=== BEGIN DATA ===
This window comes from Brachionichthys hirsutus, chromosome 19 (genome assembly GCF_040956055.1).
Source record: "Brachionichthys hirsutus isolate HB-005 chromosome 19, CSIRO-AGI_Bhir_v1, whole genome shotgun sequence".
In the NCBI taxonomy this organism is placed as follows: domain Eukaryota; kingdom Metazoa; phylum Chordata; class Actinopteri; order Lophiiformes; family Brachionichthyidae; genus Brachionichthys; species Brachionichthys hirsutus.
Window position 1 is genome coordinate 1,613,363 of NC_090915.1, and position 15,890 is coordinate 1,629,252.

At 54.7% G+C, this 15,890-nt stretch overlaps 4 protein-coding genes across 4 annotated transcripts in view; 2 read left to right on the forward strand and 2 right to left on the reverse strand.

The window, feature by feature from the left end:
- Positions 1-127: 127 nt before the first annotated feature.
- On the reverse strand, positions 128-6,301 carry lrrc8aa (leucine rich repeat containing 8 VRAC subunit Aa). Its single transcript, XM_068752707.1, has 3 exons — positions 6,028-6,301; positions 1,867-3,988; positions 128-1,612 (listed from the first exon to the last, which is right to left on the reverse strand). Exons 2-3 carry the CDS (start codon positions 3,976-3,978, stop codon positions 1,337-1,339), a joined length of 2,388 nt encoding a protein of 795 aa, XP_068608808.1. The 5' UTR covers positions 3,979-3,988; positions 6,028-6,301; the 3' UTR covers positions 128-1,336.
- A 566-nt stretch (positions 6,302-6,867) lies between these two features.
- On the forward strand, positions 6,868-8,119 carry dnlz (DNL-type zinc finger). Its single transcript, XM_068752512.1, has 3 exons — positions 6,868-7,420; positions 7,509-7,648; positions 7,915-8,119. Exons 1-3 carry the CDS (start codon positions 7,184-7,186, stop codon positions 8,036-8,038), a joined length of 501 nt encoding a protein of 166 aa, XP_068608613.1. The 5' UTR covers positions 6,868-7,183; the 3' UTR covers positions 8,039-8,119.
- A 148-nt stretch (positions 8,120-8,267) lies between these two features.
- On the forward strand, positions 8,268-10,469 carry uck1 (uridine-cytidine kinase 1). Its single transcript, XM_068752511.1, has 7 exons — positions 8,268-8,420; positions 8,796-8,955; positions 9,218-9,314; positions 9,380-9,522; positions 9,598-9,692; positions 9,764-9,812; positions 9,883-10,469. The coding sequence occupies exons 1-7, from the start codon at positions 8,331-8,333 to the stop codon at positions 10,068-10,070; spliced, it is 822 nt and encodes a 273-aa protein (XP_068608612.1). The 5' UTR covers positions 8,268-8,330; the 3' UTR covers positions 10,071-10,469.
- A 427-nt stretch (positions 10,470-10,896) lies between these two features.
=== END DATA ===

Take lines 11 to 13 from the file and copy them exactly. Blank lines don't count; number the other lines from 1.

- A 148-nt stretch (positions 8,120-8,267) lies between these two features.
- On the forward strand, positions 8,268-10,469 carry uck1 (uridine-cytidine kinase 1). Its single transcript, XM_068752511.1, has 7 exons — positions 8,268-8,420; positions 8,796-8,955; positions 9,218-9,314; positions 9,380-9,522; positions 9,598-9,692; positions 9,764-9,812; positions 9,883-10,469. The coding sequence occupies exons 1-7, from the start codon at positions 8,331-8,333 to the stop codon at positions 10,068-10,070; spliced, it is 822 nt and encodes a 273-aa protein (XP_068608612.1). The 5' UTR covers positions 8,268-8,330; the 3' UTR covers positions 10,071-10,469.
- A 427-nt stretch (positions 10,470-10,896) lies between these two features.